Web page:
Sunday, 2 May 2010

A Turkey in Turkey (that's me)

Hello Folks! I’m guessing you all thought I died (in Greece) as I haven’t blogged about the remainder of my journey and its been several months. Well – I did not die in Greece. I am now presently rotting residing in my Australian home. I figured that blogging is an excellent procrastination technique from university work – plus it’s much more productive and interesting (for me at least – I don’t know about you) as opposed to playing pointless computer games (Mystery Case Files – pointless? NEVER) or watching re-runs of... well... anything.
So let me begin by taking you back in time... back to my life abroad... back to June 16th 2009...

Day 9

Mykonos - Kusadasi - Patmos

I don’t know if I mentioned it but the room Miranda and I had on the ship was at the very bottom – almost with the sea life – but not quite. Not only that but we had to windows and no way of knowing what time it was in our little room of solitude. Suddenly, an overly enthusiastic voice interrupted our silent abyss “Good Morning! Passengers travelling to Kusadasi it is 5am. Please make your way to the lounge.” 5am. Wow. Somehow Miranda and I scrambled out of bed and into clothes and made our way – bleary eyed – to the lounge. Eventually, we were shipped off our boat and ordered to go in a bus with our sticker number on it. Our number was 20. Turns out we were on bus 32. Brilliant. Excellent organisational skills all round.

But hey – we were in Turkey! Our tour guide was really lovely though he very much enjoyed making lame jokes comparing his land with America... Like... he would say “there is an event which happens here every year and everyone gets very excited about it... it’s like your Super Bowl” and so on. YOU WANT TO BE AMERICAN – WE GET IT. He was lovely though.
We drove around the countryside and finally landed in Ephesus (ancient Ephesus). In the time it takes to go from the bus to the gate of this place (about 20 steps) I was harassed by various market people. The lies they come up with are genius! “Buy this coin it belonged to my great, great grandmother who was queen of the ancient world and use to wrestle bears despite having no limbs...” and so on. This whole section of the trip is a bit of a blur given that I was so gosh darn tired after that wakeup call – and a restless night trying to sleep and not think about the fact that we were rolling about in the ocean.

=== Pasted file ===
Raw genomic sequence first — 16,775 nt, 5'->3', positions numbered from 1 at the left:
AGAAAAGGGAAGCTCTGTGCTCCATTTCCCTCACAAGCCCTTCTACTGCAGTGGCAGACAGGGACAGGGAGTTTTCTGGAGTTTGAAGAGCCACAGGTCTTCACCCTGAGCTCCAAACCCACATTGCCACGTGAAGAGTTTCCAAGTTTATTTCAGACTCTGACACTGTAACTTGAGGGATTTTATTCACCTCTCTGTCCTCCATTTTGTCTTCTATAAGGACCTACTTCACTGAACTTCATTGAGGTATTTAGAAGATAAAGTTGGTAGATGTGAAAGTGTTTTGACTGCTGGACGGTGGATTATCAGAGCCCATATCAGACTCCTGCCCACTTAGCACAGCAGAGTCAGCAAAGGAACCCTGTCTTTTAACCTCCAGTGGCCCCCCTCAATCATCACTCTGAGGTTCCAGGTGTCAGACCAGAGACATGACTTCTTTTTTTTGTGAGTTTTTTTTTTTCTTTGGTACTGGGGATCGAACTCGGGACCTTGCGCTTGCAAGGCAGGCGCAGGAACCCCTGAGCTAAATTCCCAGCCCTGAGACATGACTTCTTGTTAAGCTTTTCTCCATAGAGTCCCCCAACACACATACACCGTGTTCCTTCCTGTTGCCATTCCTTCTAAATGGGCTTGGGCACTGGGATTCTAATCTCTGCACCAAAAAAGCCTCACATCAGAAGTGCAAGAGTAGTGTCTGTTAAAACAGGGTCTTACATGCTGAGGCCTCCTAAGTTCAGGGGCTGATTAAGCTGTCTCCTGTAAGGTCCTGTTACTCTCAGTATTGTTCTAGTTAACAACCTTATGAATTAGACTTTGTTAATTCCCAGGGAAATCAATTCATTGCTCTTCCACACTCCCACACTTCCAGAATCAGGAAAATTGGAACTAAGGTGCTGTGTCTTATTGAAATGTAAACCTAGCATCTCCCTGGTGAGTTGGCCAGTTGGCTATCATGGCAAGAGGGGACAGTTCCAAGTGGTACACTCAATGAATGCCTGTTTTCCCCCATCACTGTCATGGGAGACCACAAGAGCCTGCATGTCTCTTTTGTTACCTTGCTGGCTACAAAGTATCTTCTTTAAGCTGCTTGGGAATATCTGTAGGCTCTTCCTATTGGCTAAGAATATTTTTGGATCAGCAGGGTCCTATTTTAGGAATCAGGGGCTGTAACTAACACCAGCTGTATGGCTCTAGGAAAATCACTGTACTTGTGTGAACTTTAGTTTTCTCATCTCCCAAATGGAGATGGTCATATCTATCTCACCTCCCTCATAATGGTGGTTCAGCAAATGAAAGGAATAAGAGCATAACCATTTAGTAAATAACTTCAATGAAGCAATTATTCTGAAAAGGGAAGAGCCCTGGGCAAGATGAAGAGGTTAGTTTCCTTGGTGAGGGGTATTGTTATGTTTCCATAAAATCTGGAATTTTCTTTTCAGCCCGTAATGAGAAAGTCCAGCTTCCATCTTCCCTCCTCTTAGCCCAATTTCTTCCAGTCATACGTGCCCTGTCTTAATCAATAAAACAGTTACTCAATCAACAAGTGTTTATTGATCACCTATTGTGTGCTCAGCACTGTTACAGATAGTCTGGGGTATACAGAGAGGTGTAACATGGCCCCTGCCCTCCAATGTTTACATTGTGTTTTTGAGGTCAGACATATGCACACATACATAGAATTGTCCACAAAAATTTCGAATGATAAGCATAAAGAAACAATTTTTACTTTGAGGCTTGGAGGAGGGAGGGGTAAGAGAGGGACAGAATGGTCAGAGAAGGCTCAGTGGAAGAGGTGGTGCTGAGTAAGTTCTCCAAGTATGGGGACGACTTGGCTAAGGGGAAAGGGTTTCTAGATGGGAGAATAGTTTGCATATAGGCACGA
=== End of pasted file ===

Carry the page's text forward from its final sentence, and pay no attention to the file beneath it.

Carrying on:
Anyway – Ephesus! First, it is full of cats. You couldn’t turn around without seeing one.
The guide blamed Cleopatra. Seriously. You may scoff and say "Bah! Cleopatra? Ridiculous - she has no relevance to this blog at all! Good day Madam!" Well, as a matter of fact...this city was a hangout for Marc Antony and Cleopatra in the days of old. Here is a photo of them/us being them – you can decide who is who...
So this city is in ruins (obviously) and was part of the Roman Empire. It was the second largest city at that time (Rome was the first) which is rather impressive. The way this town was founded was because an oracle told a bunch of important characters (let’s call them Phil and Ted for now) that they would be told where to settle by a fish and a boar. One day Phil and Ted sit down and have some dinner. Ted says “Man, I could really go for some delicious fish right about now” to which Phil replied “I agree... though I did have all that fattening cottage cheese at lunch so maybe I’ll just have some dry crackers”